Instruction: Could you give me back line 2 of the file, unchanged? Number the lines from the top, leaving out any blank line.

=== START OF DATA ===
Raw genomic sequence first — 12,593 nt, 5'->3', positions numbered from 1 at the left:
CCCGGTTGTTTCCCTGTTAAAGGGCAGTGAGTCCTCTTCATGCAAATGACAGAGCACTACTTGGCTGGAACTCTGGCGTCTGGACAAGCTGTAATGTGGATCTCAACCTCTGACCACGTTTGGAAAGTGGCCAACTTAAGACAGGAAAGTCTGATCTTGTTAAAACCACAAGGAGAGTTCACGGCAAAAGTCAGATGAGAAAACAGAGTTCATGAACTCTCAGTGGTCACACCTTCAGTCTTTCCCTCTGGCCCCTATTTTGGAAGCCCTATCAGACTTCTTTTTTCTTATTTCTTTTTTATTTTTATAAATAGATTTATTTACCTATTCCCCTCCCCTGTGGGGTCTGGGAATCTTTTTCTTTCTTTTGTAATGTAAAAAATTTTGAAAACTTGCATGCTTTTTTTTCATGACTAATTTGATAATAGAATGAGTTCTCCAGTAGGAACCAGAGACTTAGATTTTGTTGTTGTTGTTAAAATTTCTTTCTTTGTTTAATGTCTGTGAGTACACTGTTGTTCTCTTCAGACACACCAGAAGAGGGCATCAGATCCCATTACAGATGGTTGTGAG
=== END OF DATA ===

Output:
CCCGGTTGTTTCCCTGTTAAAGGGCAGTGAGTCCTCTTCATGCAAATGACAGAGCACTACTTGGCTGGAACTCTGGCGTCTGGACAAGCTGTAATGTGGATCTCAACCTCTGACCACGTTTGGAAAGTGGCCAACTTAAGACAGGAAAGTCTGATCTTGTTAAAACCACAAGGAGAGTTCACGGCAAAAGTCAGATGAGAAAACAGAGTTCATGAACTCTCAGTGGTCACACCTTCAGTCTTTCCCTCTGGCCCCTATTTTGGAAGCCCTATCAGACTTCTTTTTTCTTATTTCTTTTTTATTTTTATAAATAGATTTATTTACCTATTCCCCTCCCCTGTGGGGTCTGGGAATCTTTTTCTTTCTTTTGTAATGTAAAAAATTTTGAAAACTTGCATGCTTTTTTTTCATGACTAATTTGATAATAGAATGAGTTCTCCAGTAGGAACCAGAGACTTAGATTTTGTTGTTGTTGTTAAAATTTCTTTCTTTGTTTAATGTCTGTGAGTACACTGTTGTTCTCTTCAGACACACCAGAAGAGGGCATCAGATCCCATTACAGATGGTTGTGAG